Absurd and disruptive
Bruce Naumans work is disruptivehe plays with expectations and perceptions. Many of his works invite interaction. Visitors can enter the labyrinthine Double Steel Cage (1974), and are obliged to keep moving in order to catch a fleeting image of themselves in Going Around the Corner Piece with Live and Taped Monitors (1970). Movement is also essential to read the text of The True Artists Helps the World by Revealing Mystic Truths (1967). Which raises the question, does Nauman actually mean this statement to be taken seriously, and do we agree?
At times, Naumans work is also tragicomic and absurd, like Clown Torture (1987), one of his earliest and best-known video installations. A clown performs a series of repetitious actions in a variety of situations that always end in failure; the work gradually transforms slapstick humor into horror. Black Marble Under Yellow Light (19811988) is physically disorienting and challenges visitors perceptions. Are the marble blocks and floor in this space level or not?
One of the central themes in Naumans oeuvre is repetition, which appears in his work as endless movements, loops, and rotation. The artist also often returns to his earlier works in new artworks. Walks In Walks Out (2015), the exhibitions most recent piece, references his studio walks of the 1960s.
Bruce Nauman and the Stedelijk
Both museums and private collectors in the Netherlands purchased work by Bruce Nauman early in his career. As a young artist, he participated in the groundbreaking group exhibition Op losse schroeven (1969) at the Stedelijk, on which occasion the museum acquired the neon work My Name as Though It Were Written on the Surface of the Moon. The Stedelijk continued to collect his work; in the mid-1990s, Rudi Fuchs added a number of important pieces to the collection, such as Seven Figures, Setting a Good Corner and Washing Hands Abnormal.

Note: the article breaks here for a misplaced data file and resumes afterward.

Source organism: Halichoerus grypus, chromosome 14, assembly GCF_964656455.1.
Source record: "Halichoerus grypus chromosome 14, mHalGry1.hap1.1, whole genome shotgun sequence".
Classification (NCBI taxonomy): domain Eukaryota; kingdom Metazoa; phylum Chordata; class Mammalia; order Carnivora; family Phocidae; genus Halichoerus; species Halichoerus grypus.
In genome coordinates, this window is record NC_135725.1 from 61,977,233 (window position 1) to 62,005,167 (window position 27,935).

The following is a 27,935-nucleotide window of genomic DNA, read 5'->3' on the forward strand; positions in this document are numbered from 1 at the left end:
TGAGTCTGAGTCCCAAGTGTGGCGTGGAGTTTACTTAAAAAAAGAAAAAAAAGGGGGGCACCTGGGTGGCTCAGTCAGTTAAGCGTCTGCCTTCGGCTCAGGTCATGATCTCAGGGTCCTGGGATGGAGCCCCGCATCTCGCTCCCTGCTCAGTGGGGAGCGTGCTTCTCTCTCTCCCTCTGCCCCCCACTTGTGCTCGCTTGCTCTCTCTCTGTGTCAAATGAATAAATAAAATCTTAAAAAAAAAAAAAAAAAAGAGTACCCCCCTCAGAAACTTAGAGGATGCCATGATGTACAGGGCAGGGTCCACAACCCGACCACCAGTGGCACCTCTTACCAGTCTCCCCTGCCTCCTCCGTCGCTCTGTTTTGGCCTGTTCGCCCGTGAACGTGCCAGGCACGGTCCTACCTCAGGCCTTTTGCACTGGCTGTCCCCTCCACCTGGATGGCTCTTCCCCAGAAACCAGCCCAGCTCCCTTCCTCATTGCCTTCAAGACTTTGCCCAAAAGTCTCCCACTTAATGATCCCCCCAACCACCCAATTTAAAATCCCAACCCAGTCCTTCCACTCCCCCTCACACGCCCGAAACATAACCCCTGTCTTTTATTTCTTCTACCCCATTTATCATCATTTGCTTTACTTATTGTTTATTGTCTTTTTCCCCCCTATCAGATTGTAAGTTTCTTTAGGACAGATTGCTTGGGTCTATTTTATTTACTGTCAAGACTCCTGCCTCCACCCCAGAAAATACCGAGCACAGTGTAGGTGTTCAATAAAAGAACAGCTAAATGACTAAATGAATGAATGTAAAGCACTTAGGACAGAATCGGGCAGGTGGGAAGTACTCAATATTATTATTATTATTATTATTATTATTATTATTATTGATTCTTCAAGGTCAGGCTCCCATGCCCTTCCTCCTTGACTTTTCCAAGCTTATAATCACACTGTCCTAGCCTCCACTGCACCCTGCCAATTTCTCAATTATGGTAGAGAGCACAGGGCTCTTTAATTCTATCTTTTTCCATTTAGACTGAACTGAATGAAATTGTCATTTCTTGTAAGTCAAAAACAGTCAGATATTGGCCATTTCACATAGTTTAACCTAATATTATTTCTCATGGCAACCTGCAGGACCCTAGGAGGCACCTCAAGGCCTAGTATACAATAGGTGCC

Following previous exhibitions, which focused on specific parts of his oeuvre, this is the largest overview of Bruce Naumans work in the Netherlands to date. The exhibition consists of more than forty works, including several large, room-filling (video) installations. The selection includes works that have rarely been shown and traces the central themes that characterize Naumans oeuvre. The emphasis is on works that propelled his creative focus in a new direction and spatial works that invite the viewer to share in an immersive experience.
The survey is accompanied by a publication that includes introductory essays and a conversation between Bruce Nauman, Nicholas Serota, former director of Tate Modern, and Andrea Lissoni, former curator International Art (Film) Tate Modern, both of whom co-curated the exhibition. (Dutch/English, 176 pages, Tate Publishing, ISBN 978-90-500621-4-5)